A hybrid flight capable of converting between fixed-wing and VTOL flight possesses many of the advantages of both, making them potentially useful for civilians and military purposes.
FREMONT, CA: Hybrid drones that convert from vertical take-off and landing (VTOL) to fixed-wing flight have become extremely popular for both military and civilian applications. However, controlling these aircraft can be challenging considering how their aerodynamics can change dramatically during flight. Scientists are now using Artificial Intelligence (AI) to design remote controls for such hybrid drones automatically. Fixed-wing aircraft can be more efficient than their multi-rotor counterparts, giving them longer ranges, greater endurance, and higher speeds for similar amounts of power. At the same time, multi-rotor aircraft can hover and fly at low speeds and take off and land without runways or complex launch and recovery devices.
A hybrid flight capable of converting between fixed-wing and VTOL flight possesses many of the advantages of both, making them potentially useful for civilians and military purposes. Civilians can fly them from a farm without needing a landing strip, while the military can operate them from jungles, mountains, ship decks, and urban battlefields with the same freedom. A wide variety of these convertible types exist, such as tilt-wings, where propeller-laden wings can rotate between vertical and horizontal positions, and tail-sitters, which take off and land on their tails, tilting horizontally for forward flight.
Convertible aircraft has been a topic of research for the U.S. military since the 1950s. However, manned prototypes often suffered from mechanical complexity and other problems, such as how tilt-wings often stalled as they transitioned from one form of flight to another or how tail-sitters proved awkward for pilots to sit in during take-off and landing. The birth of unmanned aerial vehicles (UAVs) has reignited the fire in hybrid aircraft. The UAVs' reduced mechanical complexity and payload constraints compared to that of manned vehicles have made a significant difference. Modern improvements in the efficiency of electric motors and the increasing miniaturization of electronic components have also made the hybrid craft more feasible than ever.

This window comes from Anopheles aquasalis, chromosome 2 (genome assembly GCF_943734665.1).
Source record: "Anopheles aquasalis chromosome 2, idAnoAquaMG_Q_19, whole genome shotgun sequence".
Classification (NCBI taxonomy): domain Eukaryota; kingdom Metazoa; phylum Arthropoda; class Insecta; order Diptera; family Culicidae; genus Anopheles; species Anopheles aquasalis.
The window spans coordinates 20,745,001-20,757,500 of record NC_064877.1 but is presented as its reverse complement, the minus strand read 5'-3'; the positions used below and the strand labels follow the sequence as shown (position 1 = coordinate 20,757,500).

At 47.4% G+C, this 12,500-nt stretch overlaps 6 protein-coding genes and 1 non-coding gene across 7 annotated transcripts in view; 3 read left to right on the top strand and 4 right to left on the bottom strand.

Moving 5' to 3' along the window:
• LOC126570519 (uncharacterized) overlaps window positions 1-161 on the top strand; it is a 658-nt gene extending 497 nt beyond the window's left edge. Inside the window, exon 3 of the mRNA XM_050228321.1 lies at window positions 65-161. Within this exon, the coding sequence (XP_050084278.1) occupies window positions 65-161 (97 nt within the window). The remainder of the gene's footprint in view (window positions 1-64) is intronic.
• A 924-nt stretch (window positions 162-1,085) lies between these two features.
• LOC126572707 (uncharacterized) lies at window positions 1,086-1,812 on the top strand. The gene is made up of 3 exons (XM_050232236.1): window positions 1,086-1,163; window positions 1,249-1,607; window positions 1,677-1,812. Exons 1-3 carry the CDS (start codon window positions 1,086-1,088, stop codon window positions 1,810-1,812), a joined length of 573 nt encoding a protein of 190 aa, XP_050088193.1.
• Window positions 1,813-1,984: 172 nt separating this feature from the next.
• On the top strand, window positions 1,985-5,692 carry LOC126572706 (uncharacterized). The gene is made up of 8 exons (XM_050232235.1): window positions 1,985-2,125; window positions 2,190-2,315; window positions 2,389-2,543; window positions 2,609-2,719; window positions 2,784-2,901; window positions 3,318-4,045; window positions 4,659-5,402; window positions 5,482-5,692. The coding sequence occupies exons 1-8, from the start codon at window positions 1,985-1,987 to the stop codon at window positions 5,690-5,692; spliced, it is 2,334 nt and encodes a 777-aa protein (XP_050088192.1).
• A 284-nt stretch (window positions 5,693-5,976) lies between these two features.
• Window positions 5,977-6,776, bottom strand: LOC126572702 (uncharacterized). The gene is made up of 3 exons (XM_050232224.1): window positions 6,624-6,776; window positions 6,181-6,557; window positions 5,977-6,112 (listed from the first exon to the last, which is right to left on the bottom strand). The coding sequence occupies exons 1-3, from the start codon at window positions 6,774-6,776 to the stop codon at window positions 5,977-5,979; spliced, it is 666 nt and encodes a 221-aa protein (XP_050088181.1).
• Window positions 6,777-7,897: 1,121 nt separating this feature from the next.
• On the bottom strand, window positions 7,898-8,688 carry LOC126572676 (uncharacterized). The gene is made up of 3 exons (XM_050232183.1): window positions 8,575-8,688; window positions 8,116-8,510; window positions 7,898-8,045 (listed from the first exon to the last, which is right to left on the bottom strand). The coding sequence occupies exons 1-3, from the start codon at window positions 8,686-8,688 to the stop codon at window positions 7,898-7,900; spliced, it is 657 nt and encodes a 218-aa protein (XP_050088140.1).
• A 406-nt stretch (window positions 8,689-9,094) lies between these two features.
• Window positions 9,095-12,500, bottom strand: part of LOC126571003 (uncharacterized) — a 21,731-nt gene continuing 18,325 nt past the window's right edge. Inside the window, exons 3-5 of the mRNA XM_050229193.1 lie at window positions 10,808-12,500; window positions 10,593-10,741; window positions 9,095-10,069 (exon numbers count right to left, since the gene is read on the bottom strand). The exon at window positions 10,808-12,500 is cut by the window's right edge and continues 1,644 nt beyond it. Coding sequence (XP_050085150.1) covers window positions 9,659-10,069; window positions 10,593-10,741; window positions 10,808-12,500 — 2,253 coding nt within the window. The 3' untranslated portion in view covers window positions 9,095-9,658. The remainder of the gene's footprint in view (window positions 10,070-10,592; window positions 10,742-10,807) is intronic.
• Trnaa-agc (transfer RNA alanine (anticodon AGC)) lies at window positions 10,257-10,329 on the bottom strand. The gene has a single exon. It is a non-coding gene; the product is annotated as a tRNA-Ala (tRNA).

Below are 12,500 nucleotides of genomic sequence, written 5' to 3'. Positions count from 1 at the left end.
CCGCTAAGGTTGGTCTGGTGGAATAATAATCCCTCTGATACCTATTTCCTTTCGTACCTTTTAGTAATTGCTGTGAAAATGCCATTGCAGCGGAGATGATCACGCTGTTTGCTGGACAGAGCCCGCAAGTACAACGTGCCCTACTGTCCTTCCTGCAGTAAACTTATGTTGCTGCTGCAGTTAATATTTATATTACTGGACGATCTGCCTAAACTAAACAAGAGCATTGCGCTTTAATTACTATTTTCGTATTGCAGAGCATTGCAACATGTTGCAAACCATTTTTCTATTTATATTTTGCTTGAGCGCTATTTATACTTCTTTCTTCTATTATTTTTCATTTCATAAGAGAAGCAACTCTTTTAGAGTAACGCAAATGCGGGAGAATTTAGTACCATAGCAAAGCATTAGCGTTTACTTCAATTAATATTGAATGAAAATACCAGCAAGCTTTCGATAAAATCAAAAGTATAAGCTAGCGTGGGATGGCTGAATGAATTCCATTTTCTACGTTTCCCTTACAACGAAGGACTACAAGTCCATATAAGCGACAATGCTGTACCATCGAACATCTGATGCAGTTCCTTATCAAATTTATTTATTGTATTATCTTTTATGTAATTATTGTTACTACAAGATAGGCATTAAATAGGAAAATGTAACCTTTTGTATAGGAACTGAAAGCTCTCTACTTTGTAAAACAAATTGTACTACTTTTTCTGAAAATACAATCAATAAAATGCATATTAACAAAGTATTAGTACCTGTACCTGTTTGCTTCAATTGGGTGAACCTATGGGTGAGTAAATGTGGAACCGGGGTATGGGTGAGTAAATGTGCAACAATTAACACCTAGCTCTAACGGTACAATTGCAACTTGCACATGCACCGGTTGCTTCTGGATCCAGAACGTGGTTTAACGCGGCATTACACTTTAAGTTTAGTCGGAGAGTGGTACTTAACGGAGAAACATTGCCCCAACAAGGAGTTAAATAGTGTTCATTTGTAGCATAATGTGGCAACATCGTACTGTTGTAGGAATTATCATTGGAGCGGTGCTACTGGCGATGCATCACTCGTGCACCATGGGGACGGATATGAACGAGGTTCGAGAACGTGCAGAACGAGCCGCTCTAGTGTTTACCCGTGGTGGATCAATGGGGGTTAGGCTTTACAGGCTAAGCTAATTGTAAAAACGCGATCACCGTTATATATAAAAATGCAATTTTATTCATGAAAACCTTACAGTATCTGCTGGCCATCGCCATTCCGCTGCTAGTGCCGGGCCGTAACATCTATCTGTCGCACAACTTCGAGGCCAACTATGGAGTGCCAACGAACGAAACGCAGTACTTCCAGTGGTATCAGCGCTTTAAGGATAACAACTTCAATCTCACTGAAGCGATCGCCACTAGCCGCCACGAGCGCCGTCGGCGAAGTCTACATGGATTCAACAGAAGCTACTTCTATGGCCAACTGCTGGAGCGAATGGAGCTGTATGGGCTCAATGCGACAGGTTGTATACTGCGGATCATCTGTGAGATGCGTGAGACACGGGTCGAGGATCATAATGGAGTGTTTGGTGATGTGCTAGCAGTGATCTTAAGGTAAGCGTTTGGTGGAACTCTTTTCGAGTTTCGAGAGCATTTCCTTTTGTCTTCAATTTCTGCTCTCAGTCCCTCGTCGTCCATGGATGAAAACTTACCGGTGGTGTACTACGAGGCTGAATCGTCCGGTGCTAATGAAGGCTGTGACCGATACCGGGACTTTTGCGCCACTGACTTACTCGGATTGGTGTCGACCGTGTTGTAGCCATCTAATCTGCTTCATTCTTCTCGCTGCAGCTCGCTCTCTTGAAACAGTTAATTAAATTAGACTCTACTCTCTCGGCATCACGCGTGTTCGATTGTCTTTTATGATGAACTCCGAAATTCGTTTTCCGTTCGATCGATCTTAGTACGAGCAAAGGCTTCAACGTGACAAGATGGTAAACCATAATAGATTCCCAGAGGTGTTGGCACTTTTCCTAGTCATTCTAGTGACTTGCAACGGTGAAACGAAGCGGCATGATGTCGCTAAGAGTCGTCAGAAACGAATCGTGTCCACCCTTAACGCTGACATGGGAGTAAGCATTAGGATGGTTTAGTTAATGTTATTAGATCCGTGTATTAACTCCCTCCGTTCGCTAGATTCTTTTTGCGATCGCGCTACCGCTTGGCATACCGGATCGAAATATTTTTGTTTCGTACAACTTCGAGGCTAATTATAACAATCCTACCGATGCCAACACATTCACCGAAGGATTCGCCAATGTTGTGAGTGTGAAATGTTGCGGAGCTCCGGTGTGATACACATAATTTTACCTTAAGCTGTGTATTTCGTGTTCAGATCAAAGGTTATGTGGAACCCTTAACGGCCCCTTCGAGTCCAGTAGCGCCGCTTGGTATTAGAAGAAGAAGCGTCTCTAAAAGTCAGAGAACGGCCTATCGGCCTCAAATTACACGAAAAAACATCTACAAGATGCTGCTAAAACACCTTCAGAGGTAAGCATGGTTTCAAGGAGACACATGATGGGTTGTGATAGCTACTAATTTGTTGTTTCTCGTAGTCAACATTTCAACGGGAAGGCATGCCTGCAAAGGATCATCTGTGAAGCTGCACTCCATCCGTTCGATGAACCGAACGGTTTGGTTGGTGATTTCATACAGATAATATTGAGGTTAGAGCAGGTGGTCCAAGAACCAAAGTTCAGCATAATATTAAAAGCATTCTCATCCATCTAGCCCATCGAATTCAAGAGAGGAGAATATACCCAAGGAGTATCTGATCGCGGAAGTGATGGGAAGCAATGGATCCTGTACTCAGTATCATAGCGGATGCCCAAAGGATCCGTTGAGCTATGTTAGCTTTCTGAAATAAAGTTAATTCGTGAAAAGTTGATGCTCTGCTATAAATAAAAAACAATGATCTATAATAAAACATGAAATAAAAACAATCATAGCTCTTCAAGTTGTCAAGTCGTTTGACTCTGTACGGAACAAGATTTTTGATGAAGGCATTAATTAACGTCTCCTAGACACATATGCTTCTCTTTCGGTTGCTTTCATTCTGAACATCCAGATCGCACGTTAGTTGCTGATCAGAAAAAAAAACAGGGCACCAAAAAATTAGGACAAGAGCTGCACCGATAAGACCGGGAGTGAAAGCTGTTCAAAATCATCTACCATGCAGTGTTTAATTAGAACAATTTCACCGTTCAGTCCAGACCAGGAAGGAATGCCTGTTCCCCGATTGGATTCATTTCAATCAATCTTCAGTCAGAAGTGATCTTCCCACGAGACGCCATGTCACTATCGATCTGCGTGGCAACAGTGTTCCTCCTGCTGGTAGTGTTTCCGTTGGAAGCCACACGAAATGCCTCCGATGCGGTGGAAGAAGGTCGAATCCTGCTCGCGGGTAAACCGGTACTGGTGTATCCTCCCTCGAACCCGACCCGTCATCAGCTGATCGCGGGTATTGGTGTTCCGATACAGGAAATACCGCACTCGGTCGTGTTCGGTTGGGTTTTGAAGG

The challenge, however, remains in controlling UAVs. Scientists typically have to develop controllers not just for copter and plane modes, but also for transitioning between these modes, when the aerodynamics are extraordinarily sophisticated given how the rotors and wings are both active. At present, designing controllers for hybrid UAVs requires experts to tweak hundreds of parameters manually.
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